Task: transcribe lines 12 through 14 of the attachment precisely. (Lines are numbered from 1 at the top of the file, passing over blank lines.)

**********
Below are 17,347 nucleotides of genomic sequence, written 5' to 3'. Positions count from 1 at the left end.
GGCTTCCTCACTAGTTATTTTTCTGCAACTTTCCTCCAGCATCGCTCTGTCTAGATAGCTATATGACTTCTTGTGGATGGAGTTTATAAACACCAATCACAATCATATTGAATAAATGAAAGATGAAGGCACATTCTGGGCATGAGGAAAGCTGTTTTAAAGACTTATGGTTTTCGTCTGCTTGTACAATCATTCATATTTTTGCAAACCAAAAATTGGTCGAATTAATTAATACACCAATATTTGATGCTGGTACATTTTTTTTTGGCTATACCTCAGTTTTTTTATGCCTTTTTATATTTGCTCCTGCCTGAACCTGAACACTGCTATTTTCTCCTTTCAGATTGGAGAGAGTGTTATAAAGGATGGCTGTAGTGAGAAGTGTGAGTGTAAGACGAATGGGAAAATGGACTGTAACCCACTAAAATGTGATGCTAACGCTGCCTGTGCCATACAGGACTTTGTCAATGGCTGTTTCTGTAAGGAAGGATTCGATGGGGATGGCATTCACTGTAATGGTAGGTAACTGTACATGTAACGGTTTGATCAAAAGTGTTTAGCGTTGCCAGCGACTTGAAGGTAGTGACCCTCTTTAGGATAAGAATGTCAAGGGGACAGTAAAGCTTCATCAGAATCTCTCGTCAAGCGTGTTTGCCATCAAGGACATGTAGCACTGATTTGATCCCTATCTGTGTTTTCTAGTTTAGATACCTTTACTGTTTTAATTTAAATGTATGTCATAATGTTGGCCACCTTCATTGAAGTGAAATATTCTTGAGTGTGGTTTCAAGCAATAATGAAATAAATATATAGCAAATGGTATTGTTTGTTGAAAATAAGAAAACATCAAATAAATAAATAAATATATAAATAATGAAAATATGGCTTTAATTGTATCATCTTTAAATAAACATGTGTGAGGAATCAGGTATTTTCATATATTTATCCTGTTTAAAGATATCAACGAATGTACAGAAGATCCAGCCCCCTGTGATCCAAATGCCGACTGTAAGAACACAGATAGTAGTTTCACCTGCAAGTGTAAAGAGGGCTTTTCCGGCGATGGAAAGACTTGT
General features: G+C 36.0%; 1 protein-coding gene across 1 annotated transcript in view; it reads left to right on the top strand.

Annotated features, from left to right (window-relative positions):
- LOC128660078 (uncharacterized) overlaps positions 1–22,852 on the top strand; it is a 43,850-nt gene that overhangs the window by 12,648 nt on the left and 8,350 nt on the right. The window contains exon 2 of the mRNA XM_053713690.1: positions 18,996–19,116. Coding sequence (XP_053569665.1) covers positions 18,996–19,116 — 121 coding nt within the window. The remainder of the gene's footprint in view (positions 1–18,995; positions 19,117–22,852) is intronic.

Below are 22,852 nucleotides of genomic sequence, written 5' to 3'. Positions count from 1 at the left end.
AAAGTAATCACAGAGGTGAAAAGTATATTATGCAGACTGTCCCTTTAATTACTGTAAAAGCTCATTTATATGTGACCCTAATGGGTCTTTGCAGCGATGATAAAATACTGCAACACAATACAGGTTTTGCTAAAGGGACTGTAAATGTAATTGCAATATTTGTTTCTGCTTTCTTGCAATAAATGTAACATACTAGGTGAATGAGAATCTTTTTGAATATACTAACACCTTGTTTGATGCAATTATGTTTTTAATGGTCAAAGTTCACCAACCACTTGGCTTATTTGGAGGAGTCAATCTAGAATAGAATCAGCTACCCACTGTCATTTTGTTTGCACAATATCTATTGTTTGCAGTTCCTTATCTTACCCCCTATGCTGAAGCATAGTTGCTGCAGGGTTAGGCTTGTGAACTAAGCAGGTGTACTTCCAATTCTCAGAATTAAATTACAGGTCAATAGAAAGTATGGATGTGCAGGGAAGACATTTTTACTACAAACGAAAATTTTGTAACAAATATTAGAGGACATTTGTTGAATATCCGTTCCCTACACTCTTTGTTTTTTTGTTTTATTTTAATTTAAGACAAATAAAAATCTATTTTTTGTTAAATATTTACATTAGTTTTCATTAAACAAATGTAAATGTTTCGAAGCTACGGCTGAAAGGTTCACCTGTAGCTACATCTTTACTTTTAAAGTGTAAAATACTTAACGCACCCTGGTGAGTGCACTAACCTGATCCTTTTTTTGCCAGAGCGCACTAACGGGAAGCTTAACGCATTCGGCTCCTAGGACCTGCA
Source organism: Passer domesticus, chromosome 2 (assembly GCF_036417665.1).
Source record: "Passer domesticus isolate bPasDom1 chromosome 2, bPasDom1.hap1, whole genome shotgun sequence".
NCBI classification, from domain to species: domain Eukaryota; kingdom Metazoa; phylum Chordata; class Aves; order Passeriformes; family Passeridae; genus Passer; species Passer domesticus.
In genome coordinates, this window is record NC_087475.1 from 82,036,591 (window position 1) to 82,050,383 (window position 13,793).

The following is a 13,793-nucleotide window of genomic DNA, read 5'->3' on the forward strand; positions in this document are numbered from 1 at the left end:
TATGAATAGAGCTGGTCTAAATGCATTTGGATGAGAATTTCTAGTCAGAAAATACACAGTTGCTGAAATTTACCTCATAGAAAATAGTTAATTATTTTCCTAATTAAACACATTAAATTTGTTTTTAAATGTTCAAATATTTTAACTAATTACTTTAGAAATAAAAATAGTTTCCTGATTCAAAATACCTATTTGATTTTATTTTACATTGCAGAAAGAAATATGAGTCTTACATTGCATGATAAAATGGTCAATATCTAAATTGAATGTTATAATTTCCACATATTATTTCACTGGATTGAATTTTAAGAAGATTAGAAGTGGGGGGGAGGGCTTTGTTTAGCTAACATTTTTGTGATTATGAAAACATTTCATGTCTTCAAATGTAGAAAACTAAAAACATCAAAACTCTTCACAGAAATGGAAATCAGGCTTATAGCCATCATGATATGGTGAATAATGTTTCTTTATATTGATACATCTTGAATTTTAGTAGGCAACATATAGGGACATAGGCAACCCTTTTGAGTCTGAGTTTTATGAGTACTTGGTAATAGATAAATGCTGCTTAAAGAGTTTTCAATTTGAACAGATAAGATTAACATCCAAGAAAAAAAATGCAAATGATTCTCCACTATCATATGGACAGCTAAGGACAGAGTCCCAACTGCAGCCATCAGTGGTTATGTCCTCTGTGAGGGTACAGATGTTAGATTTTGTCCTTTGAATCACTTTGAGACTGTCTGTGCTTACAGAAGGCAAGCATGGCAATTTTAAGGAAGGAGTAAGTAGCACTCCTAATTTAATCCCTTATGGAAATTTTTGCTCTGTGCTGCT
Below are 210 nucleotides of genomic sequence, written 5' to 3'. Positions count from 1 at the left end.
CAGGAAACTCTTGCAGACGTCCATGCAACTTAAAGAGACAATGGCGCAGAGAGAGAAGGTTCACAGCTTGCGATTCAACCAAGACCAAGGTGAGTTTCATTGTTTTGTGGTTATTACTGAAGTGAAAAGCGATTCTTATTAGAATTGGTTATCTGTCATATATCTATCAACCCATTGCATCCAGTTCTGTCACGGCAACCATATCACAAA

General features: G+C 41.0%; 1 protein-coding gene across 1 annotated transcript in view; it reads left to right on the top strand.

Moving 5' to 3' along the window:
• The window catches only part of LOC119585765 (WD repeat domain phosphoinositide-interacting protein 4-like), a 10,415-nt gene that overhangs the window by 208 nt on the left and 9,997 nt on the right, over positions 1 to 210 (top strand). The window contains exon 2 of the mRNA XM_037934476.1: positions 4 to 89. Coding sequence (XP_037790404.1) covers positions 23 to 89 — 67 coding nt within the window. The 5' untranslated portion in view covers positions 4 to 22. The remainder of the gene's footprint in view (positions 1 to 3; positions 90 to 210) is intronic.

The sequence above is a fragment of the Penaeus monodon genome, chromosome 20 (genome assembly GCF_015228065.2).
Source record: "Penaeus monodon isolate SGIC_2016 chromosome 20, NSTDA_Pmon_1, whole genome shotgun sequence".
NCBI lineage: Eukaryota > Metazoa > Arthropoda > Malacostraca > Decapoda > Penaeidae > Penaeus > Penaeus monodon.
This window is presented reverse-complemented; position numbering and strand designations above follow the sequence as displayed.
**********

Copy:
The following is a 13,793-nucleotide window of genomic DNA, read 5'->3' on the forward strand; positions in this document are numbered from 1 at the left end:
TATGAATAGAGCTGGTCTAAATGCATTTGGATGAGAATTTCTAGTCAGAAAATACACAGTTGCTGAAATTTACCTCATAGAAAATAGTTAATTATTTTCCTAATTAAACACATTAAATTTGTTTTTAAATGTTCAAATATTTTAACTAATTACTTTAGAAATAAAAATAGTTTCCTGATTCAAAATACCTATTTGATTTTATTTTACATTGCAGAAAGAAATATGAGTCTTACATTGCATGATAAAATGGTCAATATCTAAATTGAATGTTATAATTTCCACATATTATTTCACTGGATTGAATTTTAAGAAGATTAGAAGTGGGGGGGAGGGCTTTGTTTAGCTAACATTTTTGTGATTATGAAAACATTTCATGTCTTCAAATGTAGAAAACTAAAAACATCAAAACTCTTCACAGAAATGGAAATCAGGCTTATAGCCATCATGATATGGTGAATAATGTTTCTTTATATTGATACATCTTGAATTTTAGTAGGCAACATATAGGGACATAGGCAACCCTTTTGAGTCTGAGTTTTATGAGTACTTGGTAATAGATAAATGCTGCTTAAAGAGTTTTCAATTTGAACAGATAAGATTAACATCCAAGAAAAAAAATGCAAATGATTCTCCACTATCATATGGACAGCTAAGGACAGAGTCCCAACTGCAGCCATCAGTGGTTATGTCCTCTGTGAGGGTACAGATGTTAGATTTTGTCCTTTGAATCACTTTGAGACTGTCTGTGCTTACAGAAGGCAAGCATGGCAATTTTAAGGAAGGAGTAAGTAGCACTCCTAATTTAATCCCTTATGGAAATTTTTGCTCTGTGCTGCT
Below are 210 nucleotides of genomic sequence, written 5' to 3'. Positions count from 1 at the left end.